Giancarlo Stanton building up strength on swing, has no timetable for return
MIAMI — Miami Marlins All-Star slugger Giancarlo Stanton continues to build back strength after left hamate surgery, but he still feels pain taking swings off a tee and has no timetable for his return.
Stanton, who spoke to media inside the clubhouse Saturday afternoon, underwent the procedure June 28 after experiencing discomfort two days earlier on swings and misses. At the time of his injury, he led the majors with 27 home runs and 67 RBI through 74 games.
"I’m doing as strong as it allows me to," Stanton said of his swing. "Getting decent, the ball’s coming off OK. It’s just the pain level of it."
The 25-year-old right fielder said the recovery from the fracture has taken longer than he initially expected. It usually calls for 4 to 6 weeks before a return.
"Definitely slower," Stanton said. "That’s the generation of your whole swing is that turnover (with) your hand and your wrist. I know what a sore wrist feels like and now with a broken hand and the sore wrist, it takes a little longer."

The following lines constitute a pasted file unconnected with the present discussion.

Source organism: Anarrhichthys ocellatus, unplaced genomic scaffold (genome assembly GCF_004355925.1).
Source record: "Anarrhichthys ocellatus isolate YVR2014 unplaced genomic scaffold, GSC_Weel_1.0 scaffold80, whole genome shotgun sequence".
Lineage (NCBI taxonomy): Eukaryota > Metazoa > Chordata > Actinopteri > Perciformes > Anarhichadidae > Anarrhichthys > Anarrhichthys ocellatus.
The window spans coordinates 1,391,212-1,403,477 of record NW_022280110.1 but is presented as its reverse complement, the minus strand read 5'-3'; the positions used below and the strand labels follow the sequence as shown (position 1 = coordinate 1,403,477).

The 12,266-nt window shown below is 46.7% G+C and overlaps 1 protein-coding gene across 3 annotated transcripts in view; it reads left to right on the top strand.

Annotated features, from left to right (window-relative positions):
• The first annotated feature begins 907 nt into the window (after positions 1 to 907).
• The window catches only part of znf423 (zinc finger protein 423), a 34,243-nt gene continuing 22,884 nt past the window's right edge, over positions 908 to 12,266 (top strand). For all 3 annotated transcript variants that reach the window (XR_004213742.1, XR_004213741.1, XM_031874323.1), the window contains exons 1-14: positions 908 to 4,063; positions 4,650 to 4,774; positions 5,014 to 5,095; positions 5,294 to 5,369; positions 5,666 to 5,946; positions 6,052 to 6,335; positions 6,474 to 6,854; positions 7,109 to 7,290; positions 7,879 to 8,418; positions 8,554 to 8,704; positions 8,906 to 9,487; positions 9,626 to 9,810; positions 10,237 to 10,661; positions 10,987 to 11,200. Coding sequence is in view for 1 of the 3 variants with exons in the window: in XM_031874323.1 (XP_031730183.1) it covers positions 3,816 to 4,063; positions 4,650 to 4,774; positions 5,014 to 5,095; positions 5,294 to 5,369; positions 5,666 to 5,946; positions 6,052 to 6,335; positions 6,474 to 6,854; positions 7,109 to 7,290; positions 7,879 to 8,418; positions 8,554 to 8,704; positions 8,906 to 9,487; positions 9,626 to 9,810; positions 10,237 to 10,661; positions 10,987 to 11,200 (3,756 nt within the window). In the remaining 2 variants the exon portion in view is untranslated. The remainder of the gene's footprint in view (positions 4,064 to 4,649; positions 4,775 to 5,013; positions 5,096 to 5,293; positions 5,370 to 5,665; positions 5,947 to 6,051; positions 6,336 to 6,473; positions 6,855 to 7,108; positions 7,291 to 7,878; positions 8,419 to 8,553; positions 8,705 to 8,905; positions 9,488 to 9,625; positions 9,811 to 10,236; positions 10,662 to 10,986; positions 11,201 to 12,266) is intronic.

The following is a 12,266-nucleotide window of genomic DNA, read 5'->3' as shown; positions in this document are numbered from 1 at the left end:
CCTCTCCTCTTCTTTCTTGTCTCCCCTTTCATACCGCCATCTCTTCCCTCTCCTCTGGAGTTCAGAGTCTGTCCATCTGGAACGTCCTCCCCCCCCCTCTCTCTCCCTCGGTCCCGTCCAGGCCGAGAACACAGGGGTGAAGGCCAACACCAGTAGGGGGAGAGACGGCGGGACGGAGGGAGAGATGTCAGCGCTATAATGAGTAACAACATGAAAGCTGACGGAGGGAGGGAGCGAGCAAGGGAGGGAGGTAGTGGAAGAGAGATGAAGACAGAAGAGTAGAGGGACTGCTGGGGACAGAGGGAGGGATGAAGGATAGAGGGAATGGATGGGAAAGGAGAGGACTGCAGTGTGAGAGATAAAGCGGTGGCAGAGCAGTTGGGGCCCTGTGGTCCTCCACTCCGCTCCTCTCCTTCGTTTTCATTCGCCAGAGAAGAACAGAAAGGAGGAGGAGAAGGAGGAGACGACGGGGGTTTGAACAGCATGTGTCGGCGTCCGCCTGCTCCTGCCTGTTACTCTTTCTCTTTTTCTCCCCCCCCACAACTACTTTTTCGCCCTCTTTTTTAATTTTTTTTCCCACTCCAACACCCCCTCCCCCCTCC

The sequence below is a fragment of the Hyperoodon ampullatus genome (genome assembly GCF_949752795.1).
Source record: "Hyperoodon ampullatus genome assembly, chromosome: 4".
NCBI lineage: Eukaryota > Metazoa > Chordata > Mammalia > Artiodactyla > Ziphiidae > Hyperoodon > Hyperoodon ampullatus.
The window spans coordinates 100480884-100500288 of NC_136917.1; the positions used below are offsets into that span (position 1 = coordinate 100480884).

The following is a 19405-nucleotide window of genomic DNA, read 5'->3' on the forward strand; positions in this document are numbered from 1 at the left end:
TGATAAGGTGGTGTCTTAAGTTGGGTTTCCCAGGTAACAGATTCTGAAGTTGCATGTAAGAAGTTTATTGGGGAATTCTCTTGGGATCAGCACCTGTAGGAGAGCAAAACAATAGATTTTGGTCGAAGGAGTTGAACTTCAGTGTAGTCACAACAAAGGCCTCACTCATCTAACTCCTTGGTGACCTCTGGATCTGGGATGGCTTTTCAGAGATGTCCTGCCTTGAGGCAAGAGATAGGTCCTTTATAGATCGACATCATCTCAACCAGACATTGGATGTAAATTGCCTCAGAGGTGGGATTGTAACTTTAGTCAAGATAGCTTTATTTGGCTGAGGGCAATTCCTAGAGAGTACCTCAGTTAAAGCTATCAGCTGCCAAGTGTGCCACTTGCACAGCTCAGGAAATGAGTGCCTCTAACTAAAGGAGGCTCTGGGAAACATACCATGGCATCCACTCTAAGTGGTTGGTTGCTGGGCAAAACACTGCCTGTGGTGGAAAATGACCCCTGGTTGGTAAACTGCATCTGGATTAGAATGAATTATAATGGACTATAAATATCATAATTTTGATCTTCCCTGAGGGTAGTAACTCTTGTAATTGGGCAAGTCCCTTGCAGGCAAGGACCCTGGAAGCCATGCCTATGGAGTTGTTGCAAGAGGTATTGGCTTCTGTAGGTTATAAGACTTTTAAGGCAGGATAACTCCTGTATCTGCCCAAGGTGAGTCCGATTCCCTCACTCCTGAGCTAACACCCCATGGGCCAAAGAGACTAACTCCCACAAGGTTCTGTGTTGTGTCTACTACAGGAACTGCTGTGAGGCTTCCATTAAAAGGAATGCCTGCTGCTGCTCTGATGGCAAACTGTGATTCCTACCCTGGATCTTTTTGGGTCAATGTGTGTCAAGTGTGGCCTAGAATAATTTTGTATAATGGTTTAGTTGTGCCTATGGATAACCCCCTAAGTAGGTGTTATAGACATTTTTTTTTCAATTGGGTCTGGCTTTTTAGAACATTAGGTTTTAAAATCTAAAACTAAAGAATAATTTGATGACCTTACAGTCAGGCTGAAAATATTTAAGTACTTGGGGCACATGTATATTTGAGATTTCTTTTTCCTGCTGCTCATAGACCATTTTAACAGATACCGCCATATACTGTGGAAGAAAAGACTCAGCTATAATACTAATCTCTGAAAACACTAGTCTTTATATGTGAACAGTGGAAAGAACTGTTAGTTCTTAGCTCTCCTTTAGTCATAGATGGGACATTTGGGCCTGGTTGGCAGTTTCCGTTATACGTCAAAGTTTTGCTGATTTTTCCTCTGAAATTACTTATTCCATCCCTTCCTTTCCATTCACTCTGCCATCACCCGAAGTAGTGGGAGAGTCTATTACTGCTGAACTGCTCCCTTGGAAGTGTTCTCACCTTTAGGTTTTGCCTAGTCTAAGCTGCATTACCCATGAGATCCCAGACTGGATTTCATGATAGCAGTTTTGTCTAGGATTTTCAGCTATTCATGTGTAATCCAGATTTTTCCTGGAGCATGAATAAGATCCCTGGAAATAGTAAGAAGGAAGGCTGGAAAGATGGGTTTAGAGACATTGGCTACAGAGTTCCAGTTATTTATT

Added manager Dan Jennings: "I think what you’re going to have with Giancarlo is once it kicks in and he gets to that comfort level where he is good with turning it loose, it’ll be a pretty fast thing, but he has to get to that level first. He’s still building some strength in his wrist. It’s not there yet. He knows his body, as I’ve said. When he gets to that point I think you’ll see that clock speed up and he’ll be able to progress in the live BP and be ready to go."
Stanton has missed 28 games because of the fracture entering Saturday. The Marlins have gone 12-16. He began taking dry swings last week after seeing a hand specialist. Stanton visited the club in San Diego last weekend but didn’t attend the All-Star Game after making the team for the third time in his career — first as a starter voted in by the fans.
"Coming around," Stanton said. "It’s getting strength back is all."
Once the pain goes away on his swings, Stanton will move onto the next steps before likely playing in rehab games and rejoining the ballclub.
"It would be flips and then hitting on the field, so that’s still — I got to swing off a tee with no pain first and go from there," Stanton said. "I don’t know when that will be. Do what I’m supposed to every day."